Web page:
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Mass. DAs have stopped using breathalyzer tests as evidence. Charlie Baker’s administration says they’re still reliable.

"As prosecutors, we must have confidence in the integrity of the evidence we present in court."

A Massachusetts state trooper takes a suspected drunk driver into custody along Interstate 93. Aram Boghosian / The Boston Globe

The majority of district attorneys in Massachusetts have stopped using breathalyzer tests in drunk driving cases, amid concerns about the devices’ reliability and use by uncertified operators.

However, Gov. Charlie Baker’s administration says the devices remain reliable.

“The breath test devices used in Massachusetts and the evidence they document remain reliable, and the results they produce remain valid,” Jake Wark, a spokesman for the Executive Office of Public Safety and Security, said in a statement Friday.

WBUR reported Thursday that at least seven of the state’s 11 district attorney offices have completely stopped using the tests as evidence, meaning they must rely on field sobriety tests or witness testimony in drunk driving cases. And several other offices are either limiting or closely scrutinizing the use of the tests.

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The reason is rooted in issues with the state’s handling of the Dräger Alcotest 9510, the breathalyzer most commonly used in Massachusetts.

For years, the use of the devices has faced scrutiny, amid evidence that they were not properly calibrated, leading the state to exclude all breath tests administered in Massachusetts from use in criminal prosecutions between June 2011 and April 18, 2019, and opening the door for thousands to seek new trials.

More recently, lawyers have charged that the Massachusetts Office of Alcohol Testing used uncertified operators to administer the devices, undermining the admissibility of their results in court.

“As prosecutors, we must have confidence in the integrity of the evidence we present in court,” Suffolk Country District Attorney Rachel Rollins told WBUR.

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State officials contend that the lack of certification didn’t affect the results of the tests.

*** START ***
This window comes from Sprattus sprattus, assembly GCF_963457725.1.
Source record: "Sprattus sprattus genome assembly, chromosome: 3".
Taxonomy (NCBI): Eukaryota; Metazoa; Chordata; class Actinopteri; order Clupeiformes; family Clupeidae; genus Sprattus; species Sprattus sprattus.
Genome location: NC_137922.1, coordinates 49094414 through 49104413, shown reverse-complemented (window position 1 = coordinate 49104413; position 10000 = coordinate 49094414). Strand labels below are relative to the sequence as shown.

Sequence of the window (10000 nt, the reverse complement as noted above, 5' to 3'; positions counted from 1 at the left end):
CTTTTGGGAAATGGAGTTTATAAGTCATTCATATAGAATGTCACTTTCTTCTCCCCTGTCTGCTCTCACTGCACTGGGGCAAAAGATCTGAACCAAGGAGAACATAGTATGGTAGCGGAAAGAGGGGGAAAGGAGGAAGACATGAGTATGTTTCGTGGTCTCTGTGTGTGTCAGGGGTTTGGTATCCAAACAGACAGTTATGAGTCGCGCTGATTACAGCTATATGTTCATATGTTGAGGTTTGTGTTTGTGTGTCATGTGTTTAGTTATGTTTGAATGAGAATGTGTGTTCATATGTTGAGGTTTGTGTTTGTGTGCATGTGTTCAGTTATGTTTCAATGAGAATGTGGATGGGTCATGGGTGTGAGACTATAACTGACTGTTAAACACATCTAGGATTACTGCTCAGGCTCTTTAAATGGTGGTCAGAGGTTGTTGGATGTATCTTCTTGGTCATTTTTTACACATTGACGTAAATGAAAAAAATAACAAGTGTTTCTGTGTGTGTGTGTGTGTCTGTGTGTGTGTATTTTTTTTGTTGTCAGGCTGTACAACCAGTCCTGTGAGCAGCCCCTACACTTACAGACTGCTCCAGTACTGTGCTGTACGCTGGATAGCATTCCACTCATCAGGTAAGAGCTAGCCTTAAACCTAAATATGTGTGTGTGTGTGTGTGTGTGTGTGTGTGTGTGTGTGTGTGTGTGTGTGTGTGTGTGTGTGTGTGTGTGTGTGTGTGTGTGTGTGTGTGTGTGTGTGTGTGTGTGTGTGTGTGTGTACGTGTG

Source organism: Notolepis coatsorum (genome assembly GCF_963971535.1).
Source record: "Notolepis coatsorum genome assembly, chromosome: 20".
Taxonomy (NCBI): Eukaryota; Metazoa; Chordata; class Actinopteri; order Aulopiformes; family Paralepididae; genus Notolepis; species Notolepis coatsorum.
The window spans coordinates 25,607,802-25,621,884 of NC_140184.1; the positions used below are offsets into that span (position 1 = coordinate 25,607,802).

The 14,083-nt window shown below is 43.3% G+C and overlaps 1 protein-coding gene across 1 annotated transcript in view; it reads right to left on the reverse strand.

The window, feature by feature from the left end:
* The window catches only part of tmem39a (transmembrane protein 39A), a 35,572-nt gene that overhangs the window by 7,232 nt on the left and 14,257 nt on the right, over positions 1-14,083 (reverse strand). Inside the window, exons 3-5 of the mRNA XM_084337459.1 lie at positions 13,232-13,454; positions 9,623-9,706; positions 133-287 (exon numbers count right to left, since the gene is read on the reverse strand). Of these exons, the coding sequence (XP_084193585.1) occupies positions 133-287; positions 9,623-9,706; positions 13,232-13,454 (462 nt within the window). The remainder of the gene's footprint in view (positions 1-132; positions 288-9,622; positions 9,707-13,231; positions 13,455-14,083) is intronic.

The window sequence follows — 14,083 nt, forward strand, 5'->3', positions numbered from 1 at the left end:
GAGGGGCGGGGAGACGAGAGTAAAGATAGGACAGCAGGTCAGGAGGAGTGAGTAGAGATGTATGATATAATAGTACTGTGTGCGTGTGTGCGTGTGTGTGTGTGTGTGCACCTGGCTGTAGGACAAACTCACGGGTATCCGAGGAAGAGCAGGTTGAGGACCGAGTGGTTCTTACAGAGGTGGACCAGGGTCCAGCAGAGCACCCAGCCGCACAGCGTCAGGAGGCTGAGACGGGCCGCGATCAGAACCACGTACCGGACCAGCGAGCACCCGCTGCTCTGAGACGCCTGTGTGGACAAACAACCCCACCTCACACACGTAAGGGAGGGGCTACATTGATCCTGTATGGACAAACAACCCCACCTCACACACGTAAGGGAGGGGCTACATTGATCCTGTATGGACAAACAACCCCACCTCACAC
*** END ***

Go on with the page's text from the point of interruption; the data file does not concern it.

In a letter to state’s DAs and the lawyers challenging the breathalyzer tests earlier this month, Massachusetts State Police officials said that, between 2016 and 2020, only 38 of the 8,000 officers who served as breath test operators were uncertified, and only due to failures to finish the two-part certification process within required time periods. According to the letter, all 38 operators did ultimately get re-certified, “despite not being in full compliance with OAT’s administrative time limits.”

“The fact that these [officers] did not complete both phases in a timely fashion had no material impact on their competency to administer breath tests, nor did it have any impact whatsoever on the reliability of the breath test instruments themselves,” said the June 8 letter from state police lawyer Jennifer Staples and crime lab director Kristen Sullivan.

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Still, they said that 17 of those 38 officers administered a total of 78 breathalyzer tests, 53 of which were thrown out. Officials said they are notifying DAs’ offices about the other 19 tests.

According to the letter, OAT issued corrective action this past February to avoid any “similar oversights in the future.” The office additionally eliminated one of the time requirements that mandated officers finish both the practical and online portions of the recertification process within 30 days (that requirement has tripped up 15 of the 38 officers whose certifications lapsed). Now, they must simply finish the two-part process before their prior three-year recertification expires.

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